When a scheduled payment is less than the interest due, the difference is added to the principal amount as deferred interest.
Deferred interest accrue and causes the principal loan balance to increase, the event is known as negative amortization.
These occurrences are common in interest-only ARMs.
For example, an interest-only ARM is still in it’s interest-only period and has a monthly repayment of $500. Because a volatile interbank rate is causing monthly payment to swing, the next payment due becomes $550. By continuing to only pay $500, the difference of $50 will be added to the principal amount.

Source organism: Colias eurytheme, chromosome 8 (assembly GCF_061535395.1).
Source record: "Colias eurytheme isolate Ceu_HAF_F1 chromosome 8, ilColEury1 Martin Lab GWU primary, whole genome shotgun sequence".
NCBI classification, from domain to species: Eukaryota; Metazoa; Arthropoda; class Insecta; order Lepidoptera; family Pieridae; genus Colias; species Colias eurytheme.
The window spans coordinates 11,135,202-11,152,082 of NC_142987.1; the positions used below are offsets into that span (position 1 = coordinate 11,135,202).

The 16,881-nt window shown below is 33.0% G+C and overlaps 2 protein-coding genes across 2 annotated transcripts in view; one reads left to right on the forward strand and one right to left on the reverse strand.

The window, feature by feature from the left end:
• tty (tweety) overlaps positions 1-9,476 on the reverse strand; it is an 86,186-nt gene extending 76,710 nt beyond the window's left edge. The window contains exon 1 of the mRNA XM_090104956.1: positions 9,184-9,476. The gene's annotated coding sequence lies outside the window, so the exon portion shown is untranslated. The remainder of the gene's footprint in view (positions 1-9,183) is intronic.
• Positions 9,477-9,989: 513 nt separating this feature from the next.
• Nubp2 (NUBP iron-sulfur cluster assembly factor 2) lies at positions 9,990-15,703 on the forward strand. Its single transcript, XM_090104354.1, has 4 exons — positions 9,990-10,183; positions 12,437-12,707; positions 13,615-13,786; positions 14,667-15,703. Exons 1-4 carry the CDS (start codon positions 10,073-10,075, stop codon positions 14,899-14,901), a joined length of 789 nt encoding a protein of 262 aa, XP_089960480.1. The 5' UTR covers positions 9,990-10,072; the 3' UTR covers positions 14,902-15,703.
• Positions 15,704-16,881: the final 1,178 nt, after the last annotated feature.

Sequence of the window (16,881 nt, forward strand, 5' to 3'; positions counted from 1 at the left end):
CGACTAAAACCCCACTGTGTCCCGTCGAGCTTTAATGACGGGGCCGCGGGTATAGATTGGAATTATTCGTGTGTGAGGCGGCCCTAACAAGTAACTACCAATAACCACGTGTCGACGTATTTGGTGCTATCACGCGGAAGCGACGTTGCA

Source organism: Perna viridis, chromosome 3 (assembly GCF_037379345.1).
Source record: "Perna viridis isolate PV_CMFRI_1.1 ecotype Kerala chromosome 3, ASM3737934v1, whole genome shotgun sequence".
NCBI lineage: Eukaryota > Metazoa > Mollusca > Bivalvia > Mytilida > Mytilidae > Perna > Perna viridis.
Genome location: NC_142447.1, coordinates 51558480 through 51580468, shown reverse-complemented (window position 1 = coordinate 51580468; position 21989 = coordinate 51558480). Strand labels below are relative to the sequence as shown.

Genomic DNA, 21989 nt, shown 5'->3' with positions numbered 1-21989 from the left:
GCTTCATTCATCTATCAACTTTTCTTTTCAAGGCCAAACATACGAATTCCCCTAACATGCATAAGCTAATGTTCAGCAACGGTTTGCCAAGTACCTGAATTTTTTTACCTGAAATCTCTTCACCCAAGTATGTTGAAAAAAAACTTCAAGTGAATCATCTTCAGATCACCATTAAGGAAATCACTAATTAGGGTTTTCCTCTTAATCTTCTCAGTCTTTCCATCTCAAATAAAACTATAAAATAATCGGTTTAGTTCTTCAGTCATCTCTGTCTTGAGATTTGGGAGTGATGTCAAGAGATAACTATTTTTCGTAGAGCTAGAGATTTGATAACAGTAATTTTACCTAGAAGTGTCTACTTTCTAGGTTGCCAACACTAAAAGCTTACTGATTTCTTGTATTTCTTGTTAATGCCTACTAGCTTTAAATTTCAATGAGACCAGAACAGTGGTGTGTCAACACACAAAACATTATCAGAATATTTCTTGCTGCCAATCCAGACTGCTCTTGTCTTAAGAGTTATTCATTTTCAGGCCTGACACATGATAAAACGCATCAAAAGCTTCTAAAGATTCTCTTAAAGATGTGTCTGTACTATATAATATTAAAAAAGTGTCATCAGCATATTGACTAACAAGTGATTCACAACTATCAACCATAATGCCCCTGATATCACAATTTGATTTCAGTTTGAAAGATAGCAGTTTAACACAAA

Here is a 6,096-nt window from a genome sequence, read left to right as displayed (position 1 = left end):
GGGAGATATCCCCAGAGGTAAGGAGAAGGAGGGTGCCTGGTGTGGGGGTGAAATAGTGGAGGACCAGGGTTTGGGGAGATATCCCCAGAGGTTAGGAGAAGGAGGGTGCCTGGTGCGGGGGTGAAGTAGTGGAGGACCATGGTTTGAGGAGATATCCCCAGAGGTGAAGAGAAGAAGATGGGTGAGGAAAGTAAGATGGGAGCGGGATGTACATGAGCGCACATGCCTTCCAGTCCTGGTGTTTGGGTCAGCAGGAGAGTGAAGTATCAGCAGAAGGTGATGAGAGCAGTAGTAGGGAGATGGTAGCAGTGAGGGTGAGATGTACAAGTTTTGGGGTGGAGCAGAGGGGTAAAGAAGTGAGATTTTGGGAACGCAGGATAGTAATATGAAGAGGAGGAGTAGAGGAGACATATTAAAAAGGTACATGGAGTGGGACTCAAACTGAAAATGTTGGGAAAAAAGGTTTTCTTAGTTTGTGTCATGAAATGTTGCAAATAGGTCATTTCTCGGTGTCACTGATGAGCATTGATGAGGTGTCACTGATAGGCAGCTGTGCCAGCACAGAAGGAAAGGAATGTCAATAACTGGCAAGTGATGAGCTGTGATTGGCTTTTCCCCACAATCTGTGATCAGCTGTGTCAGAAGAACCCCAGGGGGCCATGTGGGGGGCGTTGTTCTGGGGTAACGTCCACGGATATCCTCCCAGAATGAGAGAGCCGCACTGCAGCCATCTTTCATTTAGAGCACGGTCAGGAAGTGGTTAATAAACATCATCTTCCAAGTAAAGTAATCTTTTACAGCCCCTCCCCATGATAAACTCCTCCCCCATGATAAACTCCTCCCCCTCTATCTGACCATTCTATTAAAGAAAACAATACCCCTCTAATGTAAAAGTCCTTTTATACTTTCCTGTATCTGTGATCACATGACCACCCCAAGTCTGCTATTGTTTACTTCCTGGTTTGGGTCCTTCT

While a lender might allow negative amortization to occur on a loan, they usually have limits set on them.
Upon hitting these limits, the lender might recast the mortgage, resulting a higher monthly payment amount.